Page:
Even more interesting is the possibility that stem cells could be collected from women to create viable sperm – or from men to create viable eggs. And you know what that means:
If [Prof. Karim Nayernia] is successful, the work could give single men and women the possibility of providing both sperm and eggs for embryos – effectively allowing them to mate with themselves. Gay couples would be able to have children which are genetically their own.So even if we accepted Maggie Gallagher’s (silly) argument that gay marriage is wrong because a gay couple can’t have biological children, that objection could dissolve in the presence of new reproductive technology.
I’m reminded of another conservative argument that is susceptible to technological dismantling. Anti-abortion folks will sometimes claim that life (that is, legally protectable human life) must begin at conception because at that point, there exists a cell with the full complement of 46 chromosomes with the potential to become a full-grown human being. But that potential is dependent for its realization on substantial care and feeding, which currently must be accomplished in the womb. Now, if cloning technology eventually advances to the point where any cell – say, one scraped from your palm – could be turned into another person, then the potentiality argument implies that all such cells will have protectable-life status. Yes, lots of attention will be required, but as noted above, the same is true of a zygote. Better be careful how you exfoliate. (Smarter anti-abortion advocates will, at this point, resort to some kind of potential-even-if-you-leave-it-alone claim. That position relies on the distinction between crimes of commission and crimes of omission, of course. I’ll punt on whether that distinction stands up.)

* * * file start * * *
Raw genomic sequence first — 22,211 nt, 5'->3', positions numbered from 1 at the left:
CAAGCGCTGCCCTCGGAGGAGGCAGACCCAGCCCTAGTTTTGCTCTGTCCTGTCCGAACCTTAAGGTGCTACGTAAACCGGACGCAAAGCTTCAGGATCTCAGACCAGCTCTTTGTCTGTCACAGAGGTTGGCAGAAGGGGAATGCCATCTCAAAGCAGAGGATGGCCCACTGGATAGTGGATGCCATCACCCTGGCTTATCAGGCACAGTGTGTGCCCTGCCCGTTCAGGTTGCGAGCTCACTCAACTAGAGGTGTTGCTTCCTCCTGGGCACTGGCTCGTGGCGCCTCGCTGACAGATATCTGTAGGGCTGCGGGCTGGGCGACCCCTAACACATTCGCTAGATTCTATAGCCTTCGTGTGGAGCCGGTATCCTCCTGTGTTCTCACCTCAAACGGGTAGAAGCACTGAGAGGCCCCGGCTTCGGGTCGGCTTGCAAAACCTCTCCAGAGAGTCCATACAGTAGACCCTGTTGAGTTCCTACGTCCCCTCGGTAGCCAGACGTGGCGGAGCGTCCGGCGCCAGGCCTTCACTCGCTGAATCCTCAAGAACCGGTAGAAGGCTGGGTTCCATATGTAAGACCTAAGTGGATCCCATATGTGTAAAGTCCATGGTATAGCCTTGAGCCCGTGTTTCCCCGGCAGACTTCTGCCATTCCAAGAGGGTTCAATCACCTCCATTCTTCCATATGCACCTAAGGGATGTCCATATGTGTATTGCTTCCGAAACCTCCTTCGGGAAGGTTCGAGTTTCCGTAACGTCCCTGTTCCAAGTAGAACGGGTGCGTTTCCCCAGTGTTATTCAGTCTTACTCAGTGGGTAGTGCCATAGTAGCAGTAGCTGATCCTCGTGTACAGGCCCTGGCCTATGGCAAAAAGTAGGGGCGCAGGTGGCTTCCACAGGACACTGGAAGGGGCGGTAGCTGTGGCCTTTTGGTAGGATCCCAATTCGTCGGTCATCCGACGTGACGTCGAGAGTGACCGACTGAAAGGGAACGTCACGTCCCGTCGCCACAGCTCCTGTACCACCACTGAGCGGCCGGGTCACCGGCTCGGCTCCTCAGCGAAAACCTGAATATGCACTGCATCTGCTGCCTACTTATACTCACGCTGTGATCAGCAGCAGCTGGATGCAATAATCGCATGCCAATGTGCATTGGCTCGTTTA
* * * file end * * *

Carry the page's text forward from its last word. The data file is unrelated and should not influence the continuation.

And now that I’ve gone and mentioned abortion, I suppose I should anticipate a full-blown abortion debate in the (lately sluggish) comments section.